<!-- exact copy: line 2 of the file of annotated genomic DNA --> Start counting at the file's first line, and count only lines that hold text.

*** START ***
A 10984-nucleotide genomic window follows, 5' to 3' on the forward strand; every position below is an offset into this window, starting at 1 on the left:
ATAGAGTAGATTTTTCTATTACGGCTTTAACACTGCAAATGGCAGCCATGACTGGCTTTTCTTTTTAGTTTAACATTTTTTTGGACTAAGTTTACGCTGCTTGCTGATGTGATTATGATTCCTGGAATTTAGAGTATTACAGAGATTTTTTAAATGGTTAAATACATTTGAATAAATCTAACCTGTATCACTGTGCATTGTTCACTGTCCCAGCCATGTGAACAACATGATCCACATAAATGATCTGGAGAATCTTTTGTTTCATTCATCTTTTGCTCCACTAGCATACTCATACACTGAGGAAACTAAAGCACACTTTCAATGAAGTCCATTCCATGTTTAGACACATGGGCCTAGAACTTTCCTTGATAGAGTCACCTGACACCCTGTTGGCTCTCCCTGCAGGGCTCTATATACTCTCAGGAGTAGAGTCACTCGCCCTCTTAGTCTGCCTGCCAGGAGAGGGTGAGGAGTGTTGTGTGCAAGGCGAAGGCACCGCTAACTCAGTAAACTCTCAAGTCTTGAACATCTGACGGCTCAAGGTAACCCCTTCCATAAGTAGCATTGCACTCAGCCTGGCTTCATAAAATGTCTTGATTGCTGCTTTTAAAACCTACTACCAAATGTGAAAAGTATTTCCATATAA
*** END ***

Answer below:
ATAGAGTAGATTTTTCTATTACGGCTTTAACACTGCAAATGGCAGCCATGACTGGCTTTTCTTTTTAGTTTAACATTTTTTTGGACTAAGTTTACGCTGCTTGCTGATGTGATTATGATTCCTGGAATTTAGAGTATTACAGAGATTTTTTAAATGGTTAAATACATTTGAATAAATCTAACCTGTATCACTGTGCATTGTTCACTGTCCCAGCCATGTGAACAACATGATCCACATAAATGATCTGGAGAATCTTTTGTTTCATTCATCTTTTGCTCCACTAGCATACTCATACACTGAGGAAACTAAAGCACACTTTCAATGAAGTCCATTCCATGTTTAGACACATGGGCCTAGAACTTTCCTTGATAGAGTCACCTGACACCCTGTTGGCTCTCCCTGCAGGGCTCTATATACTCTCAGGAGTAGAGTCACTCGCCCTCTTAGTCTGCCTGCCAGGAGAGGGTGAGGAGTGTTGTGTGCAAGGCGAAGGCACCGCTAACTCAGTAAACTCTCAAGTCTTGAACATCTGACGGCTCAAGGTAACCCCTTCCATAAGTAGCATTGCACTCAGCCTGGCTTCATAAAATGTCTTGATTGCTGCTTTTAAAACCTACTACCAAATGTGAAAAGTATTTCCATATAA